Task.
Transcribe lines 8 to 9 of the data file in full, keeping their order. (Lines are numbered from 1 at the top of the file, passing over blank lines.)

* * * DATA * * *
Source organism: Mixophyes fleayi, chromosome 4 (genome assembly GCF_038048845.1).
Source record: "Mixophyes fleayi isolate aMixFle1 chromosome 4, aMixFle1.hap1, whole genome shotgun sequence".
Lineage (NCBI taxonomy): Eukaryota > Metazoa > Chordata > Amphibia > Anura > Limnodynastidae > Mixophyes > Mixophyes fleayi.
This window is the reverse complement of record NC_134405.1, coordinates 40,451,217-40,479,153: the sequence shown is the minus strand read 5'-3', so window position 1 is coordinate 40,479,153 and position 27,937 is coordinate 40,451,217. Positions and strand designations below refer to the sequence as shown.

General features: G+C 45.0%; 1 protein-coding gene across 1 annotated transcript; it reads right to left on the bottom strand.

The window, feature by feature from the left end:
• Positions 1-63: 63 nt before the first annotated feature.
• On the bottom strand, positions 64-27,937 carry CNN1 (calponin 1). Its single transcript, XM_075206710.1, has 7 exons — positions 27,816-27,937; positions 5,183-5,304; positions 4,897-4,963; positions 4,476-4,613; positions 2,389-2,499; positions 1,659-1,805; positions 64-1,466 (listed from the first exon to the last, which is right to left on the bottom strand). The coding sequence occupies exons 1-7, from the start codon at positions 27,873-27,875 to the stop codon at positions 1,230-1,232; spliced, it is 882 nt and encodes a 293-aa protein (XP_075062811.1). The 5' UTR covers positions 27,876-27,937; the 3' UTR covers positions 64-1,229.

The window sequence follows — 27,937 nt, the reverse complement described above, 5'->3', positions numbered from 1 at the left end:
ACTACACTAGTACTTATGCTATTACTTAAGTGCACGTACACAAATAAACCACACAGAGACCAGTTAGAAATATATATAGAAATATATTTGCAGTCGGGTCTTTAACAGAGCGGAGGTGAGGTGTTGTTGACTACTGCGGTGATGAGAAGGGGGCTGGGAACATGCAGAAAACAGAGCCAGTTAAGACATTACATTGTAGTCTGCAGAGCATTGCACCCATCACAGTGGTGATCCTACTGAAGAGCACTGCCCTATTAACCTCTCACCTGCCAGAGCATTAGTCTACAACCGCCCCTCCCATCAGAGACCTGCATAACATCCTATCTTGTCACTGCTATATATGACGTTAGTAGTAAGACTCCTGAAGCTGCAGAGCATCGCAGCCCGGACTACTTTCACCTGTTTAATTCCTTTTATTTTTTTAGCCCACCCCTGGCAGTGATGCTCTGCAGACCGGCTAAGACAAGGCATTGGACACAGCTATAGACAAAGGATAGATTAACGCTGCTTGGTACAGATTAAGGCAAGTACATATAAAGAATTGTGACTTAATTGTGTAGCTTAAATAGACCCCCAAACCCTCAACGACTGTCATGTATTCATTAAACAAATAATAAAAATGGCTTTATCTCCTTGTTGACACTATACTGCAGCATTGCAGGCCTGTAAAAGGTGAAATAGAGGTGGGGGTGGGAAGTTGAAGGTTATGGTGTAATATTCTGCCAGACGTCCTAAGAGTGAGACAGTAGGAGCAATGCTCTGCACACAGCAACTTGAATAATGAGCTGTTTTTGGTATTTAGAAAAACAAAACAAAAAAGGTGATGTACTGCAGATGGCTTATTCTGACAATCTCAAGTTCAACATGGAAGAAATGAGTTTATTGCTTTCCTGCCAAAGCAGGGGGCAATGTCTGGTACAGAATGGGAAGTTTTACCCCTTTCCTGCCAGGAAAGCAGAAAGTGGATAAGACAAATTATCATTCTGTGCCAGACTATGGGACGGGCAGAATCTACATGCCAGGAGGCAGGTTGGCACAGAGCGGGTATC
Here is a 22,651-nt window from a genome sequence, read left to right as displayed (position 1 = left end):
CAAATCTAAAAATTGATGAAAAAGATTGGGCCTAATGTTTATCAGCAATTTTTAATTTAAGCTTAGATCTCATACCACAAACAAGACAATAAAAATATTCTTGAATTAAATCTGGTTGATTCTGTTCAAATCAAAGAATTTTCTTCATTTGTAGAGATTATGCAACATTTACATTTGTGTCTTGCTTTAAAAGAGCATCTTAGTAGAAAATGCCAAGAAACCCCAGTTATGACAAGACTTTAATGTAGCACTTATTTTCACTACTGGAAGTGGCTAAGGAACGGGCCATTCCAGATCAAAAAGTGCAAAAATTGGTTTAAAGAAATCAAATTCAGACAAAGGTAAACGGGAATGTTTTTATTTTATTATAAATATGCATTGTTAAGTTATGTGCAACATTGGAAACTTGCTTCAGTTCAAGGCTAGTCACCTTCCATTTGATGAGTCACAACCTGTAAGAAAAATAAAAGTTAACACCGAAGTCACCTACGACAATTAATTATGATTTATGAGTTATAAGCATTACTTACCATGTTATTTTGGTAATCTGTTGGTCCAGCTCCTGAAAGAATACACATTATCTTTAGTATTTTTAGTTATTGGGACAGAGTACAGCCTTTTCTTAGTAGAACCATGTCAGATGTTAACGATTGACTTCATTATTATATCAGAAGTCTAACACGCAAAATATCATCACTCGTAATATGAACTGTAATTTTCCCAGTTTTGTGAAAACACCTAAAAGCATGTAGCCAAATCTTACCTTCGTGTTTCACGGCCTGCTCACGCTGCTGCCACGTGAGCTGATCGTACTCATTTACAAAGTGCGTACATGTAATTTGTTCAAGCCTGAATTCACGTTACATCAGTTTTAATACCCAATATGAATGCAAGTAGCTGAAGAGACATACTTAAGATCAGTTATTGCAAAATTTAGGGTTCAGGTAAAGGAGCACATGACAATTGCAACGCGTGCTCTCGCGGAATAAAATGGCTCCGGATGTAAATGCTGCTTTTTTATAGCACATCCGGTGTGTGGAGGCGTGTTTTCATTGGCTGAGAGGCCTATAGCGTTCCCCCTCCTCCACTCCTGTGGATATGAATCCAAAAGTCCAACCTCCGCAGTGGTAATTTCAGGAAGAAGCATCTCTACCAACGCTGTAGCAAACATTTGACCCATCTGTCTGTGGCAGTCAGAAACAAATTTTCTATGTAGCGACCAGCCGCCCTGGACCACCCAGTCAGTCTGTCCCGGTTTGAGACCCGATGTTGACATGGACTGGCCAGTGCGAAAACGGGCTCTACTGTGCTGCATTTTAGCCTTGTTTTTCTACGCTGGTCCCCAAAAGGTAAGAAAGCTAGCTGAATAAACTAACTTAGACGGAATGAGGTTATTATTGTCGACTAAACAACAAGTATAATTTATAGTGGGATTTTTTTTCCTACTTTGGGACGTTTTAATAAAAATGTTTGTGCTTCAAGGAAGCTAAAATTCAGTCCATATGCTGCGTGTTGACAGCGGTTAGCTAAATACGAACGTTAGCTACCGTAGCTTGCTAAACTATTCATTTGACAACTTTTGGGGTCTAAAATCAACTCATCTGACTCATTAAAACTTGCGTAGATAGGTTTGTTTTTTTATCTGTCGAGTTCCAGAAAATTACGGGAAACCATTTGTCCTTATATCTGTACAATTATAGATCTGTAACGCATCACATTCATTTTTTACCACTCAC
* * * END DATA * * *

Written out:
• On the bottom strand, positions 64-27,937 carry CNN1 (calponin 1). Its single transcript, XM_075206710.1, has 7 exons — positions 27,816-27,937; positions 5,183-5,304; positions 4,897-4,963; positions 4,476-4,613; positions 2,389-2,499; positions 1,659-1,805; positions 64-1,466 (listed from the first exon to the last, which is right to left on the bottom strand). The coding sequence occupies exons 1-7, from the start codon at positions 27,873-27,875 to the stop codon at positions 1,230-1,232; spliced, it is 882 nt and encodes a 293-aa protein (XP_075062811.1). The 5' UTR covers positions 27,876-27,937; the 3' UTR covers positions 64-1,229.

The window sequence follows — 27,937 nt, the reverse complement described above, 5'->3', positions numbered from 1 at the left end: